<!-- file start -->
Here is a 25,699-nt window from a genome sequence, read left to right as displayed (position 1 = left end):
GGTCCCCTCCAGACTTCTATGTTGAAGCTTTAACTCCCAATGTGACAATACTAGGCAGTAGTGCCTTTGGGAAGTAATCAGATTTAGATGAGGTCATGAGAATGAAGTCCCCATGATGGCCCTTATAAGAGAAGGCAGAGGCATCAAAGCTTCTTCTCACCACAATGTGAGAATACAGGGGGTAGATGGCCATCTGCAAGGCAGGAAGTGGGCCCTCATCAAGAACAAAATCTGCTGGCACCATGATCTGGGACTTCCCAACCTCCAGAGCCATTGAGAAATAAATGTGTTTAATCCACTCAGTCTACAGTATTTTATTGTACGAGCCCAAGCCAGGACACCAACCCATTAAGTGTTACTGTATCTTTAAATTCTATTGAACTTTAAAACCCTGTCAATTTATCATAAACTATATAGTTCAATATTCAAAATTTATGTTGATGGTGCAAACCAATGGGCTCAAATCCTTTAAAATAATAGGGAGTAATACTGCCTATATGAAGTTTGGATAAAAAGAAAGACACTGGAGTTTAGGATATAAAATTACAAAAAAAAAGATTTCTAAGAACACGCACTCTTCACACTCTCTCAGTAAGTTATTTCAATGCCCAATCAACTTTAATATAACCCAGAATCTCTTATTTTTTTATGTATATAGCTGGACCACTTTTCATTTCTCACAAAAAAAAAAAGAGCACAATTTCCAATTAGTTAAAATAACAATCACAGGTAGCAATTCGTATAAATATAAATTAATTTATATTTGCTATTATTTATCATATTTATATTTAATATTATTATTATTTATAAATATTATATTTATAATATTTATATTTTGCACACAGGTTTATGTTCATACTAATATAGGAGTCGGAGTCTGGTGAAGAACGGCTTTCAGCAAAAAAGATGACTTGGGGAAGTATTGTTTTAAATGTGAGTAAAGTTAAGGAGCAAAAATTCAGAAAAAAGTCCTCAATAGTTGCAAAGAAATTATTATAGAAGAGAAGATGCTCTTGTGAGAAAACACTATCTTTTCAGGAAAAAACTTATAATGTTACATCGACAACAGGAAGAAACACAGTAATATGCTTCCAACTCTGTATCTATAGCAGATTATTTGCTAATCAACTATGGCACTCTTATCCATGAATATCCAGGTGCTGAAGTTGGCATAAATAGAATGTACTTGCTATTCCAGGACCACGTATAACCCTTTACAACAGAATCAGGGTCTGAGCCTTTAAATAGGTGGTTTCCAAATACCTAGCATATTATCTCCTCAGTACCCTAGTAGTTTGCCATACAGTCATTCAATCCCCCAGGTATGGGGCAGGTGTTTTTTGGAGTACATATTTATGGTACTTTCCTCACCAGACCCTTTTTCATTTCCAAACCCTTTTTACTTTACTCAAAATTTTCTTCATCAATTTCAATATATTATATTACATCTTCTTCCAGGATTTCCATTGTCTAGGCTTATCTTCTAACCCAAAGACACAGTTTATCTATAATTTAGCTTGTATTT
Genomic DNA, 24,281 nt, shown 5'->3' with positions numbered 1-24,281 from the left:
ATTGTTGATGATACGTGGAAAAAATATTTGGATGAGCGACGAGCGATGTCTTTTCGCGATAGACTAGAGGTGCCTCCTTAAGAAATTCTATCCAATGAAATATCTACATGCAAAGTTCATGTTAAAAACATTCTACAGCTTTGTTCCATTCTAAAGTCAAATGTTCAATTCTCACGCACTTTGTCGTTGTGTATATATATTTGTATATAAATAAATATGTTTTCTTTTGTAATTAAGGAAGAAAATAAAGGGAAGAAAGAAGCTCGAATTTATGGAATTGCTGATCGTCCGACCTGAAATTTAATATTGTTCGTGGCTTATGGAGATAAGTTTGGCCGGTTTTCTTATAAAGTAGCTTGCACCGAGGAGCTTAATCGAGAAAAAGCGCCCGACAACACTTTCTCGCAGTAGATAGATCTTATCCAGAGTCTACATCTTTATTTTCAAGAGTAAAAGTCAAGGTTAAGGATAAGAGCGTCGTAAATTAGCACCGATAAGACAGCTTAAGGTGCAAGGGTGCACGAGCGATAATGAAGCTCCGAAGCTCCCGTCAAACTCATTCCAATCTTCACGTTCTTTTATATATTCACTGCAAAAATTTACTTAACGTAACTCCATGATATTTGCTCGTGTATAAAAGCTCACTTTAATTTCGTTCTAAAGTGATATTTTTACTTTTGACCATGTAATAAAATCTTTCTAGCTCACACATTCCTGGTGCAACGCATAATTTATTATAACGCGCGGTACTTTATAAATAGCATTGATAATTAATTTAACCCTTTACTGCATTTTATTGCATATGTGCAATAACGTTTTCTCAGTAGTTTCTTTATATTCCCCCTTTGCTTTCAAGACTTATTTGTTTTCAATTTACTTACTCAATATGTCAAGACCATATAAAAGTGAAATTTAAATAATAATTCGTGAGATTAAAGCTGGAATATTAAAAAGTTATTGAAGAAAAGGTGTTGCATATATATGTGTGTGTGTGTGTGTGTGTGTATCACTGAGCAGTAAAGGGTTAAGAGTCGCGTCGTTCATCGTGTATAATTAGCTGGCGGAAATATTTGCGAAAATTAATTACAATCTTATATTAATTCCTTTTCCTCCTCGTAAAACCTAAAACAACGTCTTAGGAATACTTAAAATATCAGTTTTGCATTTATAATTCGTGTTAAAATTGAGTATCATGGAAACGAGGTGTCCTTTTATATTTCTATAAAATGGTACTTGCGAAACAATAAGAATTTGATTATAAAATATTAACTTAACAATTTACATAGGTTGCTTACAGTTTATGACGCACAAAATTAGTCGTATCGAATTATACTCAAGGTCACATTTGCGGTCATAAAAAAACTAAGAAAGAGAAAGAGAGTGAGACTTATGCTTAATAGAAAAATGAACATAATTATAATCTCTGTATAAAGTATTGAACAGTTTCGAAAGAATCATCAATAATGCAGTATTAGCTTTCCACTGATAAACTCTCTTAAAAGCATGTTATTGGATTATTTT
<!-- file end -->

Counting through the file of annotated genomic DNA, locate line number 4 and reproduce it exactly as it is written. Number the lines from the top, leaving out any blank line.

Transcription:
ATTGTTGATGATACGTGGAAAAAATATTTGGATGAGCGACGAGCGATGTCTTTTCGCGATAGACTAGAGGTGCCTCCTTAAGAAATTCTATCCAATGAAATATCTACATGCAAAGTTCATGTTAAAAACATTCTACAGCTTTGTTCCATTCTAAAGTCAAATGTTCAATTCTCACGCACTTTGTCGTTGTGTATATATATTTGTATATAAATAAATATGTTTTCTTTTGTAATTAAGGAAGAAAATAAAGGGAAGAAAGAAGCTCGAATTTATGGAATTGCTGATCGTCCGACCTGAAATTTAATATTGTTCGTGGCTTATGGAGATAAGTTTGGCCGGTTTTCTTATAAAGTAGCTTGCACCGAGGAGCTTAATCGAGAAAAAGCGCCCGACAACACTTTCTCGCAGTAGATAGATCTTATCCAGAGTCTACATCTTTATTTTCAAGAGTAAAAGTCAAGGTTAAGGATAAGAGCGTCGTAAATTAGCACCGATAAGACAGCTTAAGGTGCAAGGGTGCACGAGCGATAATGAAGCTCCGAAGCTCCCGTCAAACTCATTCCAATCTTCACGTTCTTTTATATATTCACTGCAAAAATTTACTTAACGTAACTCCATGATATTTGCTCGTGTATAAAAGCTCACTTTAATTTCGTTCTAAAGTGATATTTTTACTTTTGACCATGTAATAAAATCTTTCTAGCTCACACATTCCTGGTGCAACGCATAATTTATTATAACGCGCGGTACTTTATAAATAGCATTGATAATTAATTTAACCCTTTACTGCATTTTATTGCATATGTGCAATAACGTTTTCTCAGTAGTTTCTTTATATTCCCCCTTTGCTTTCAAGACTTATTTGTTTTCAATTTACTTACTCAATATGTCAAGACCATATAAAAGTGAAATTTAAATAATAATTCGTGAGATTAAAGCTGGAATATTAAAAAGTTATTGAAGAAAAGGTGTTGCATATATATGTGTGTGTGTGTGTGTGTGTGTATCACTGAGCAGTAAAGGGTTAAGAGTCGCGTCGTTCATCGTGTATAATTAGCTGGCGGAAATATTTGCGAAAATTAATTACAATCTTATATTAATTCCTTTTCCTCCTCGTAAAACCTAAAACAACGTCTTAGGAATACTTAAAATATCAGTTTTGCATTTATAATTCGTGTTAAAATTGAGTATCATGGAAACGAGGTGTCCTTTTATATTTCTATAAAATGGTACTTGCGAAACAATAAGAATTTGATTATAAAATATTAACTTAACAATTTACATAGGTTGCTTACAGTTTATGACGCACAAAATTAGTCGTATCGAATTATACTCAAGGTCACATTTGCGGTCATAAAAAAACTAAGAAAGAGAAAGAGAGTGAGACTTATGCTTAATAGAAAAATGAACATAATTATAATCTCTGTATAAAGTATTGAACAGTTTCGAAAGAATCATCAATAATGCAGTATTAGCTTTCCACTGATAAACTCTCTTAAAAGCATGTTATTGGATTATTTT